Theatre in Wales

Theatre, dance and performance reviews

Theatr Iolo

Theatr Iolo-Box of Fear , , June 19, 1996
YOU could think the only problems of racism in Wales were about Welsh Na- tionalism and English imperialism, relatively safe areas of dispute, if you didn't happen to notice that what used to be called colour prejudice (a polite euphemism) was on the march and involved actual physical harm to people.

Racial attacks in Wales have increased by 325 per cent and the three Glamorgans (as they were) had. more incidents than anywhere in Britain outside London and Manchester.
Yet where was all this conflict on the stage? The search for the Celtic soul and Welsh identity had no time for such social reality - racism was invisible in the- atre and still is, broadly speaking - there has, as far as I am aware, been no play produced that has tackled the real racism in Wales, or indeed the links between nationalism and the National Front, but Theatr Iolo's latest piece does tackle racial harassment head on.

Commissioned by Cardiff County Council as part of its anti-racist policies, Box of Fear is a simple story of a young boy of Indian parentage born in Manchester who has to put up with "Paki filth" abuse in a climate where adult racism is seen within a context of trade union protectionism and job threats. The boy's friendship with a white classmate offers some kind of hope.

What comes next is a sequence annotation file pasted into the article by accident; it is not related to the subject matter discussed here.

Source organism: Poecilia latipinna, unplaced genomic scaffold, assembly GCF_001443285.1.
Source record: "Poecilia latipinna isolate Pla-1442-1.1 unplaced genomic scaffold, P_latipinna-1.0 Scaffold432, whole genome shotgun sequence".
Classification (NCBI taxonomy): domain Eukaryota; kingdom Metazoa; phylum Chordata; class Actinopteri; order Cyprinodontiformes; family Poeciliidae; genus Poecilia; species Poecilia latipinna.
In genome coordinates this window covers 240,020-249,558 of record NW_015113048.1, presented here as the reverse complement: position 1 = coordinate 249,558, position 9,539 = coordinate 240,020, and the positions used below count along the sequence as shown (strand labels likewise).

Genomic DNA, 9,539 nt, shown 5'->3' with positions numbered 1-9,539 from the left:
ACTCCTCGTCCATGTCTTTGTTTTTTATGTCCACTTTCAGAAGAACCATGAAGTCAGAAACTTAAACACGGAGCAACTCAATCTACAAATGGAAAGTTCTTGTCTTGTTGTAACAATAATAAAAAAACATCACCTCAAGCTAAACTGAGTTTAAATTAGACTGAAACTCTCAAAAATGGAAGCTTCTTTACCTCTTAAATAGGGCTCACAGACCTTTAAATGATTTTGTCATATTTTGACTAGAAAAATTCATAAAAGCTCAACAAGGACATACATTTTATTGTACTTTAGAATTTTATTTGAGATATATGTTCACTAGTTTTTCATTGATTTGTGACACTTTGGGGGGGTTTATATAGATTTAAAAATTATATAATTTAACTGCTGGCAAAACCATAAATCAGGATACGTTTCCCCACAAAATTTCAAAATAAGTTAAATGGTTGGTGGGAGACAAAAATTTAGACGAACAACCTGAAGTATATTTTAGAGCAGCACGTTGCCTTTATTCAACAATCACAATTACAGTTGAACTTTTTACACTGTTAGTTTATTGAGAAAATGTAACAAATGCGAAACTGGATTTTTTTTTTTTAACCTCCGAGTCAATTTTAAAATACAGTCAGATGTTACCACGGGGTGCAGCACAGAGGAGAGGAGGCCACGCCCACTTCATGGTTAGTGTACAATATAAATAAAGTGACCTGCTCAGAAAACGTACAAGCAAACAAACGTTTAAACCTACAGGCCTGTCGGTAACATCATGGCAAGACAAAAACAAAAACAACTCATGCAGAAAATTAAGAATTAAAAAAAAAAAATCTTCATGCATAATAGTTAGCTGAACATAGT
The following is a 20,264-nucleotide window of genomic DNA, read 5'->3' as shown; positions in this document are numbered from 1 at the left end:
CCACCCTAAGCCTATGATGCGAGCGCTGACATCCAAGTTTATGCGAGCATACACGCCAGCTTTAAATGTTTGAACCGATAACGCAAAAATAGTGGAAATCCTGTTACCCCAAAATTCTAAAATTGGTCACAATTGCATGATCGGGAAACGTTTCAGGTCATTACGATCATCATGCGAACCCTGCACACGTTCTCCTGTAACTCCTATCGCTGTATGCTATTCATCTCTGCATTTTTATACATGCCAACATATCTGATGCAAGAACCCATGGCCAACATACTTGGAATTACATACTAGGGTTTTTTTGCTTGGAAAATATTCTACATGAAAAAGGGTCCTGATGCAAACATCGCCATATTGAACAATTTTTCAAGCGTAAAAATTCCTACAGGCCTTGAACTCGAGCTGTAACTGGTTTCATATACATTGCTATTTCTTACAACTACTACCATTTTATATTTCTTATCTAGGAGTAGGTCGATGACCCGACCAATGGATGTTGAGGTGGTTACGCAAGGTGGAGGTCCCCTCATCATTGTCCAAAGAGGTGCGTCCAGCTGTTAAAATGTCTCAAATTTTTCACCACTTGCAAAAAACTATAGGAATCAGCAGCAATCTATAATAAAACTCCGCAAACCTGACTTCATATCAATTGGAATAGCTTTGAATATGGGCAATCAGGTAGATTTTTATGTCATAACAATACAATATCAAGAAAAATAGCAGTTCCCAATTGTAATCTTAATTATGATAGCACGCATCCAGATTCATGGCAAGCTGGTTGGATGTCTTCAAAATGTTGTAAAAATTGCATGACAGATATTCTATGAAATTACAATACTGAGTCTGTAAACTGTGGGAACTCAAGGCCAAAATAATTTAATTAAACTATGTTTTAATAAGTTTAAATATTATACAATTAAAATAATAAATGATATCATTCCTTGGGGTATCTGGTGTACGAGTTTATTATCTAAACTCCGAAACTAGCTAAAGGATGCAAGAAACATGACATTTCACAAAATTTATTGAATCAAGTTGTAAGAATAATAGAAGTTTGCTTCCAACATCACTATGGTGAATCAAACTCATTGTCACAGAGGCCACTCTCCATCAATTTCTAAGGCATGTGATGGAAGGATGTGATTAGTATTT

The play, while admirable in intent is thin and its main purpose, I guess, is to stimulate discussion afterwards.
Here, maybe, it can be decided if the company has ducked the issue by not selling it firmly in Cardiff ("This is England", said the bigoted father at one point, in justification of white supremacy) or being tougher in approach.

Box of Fear is also part of Cadmad's Arts Festival.

Reviewed by: David Adams

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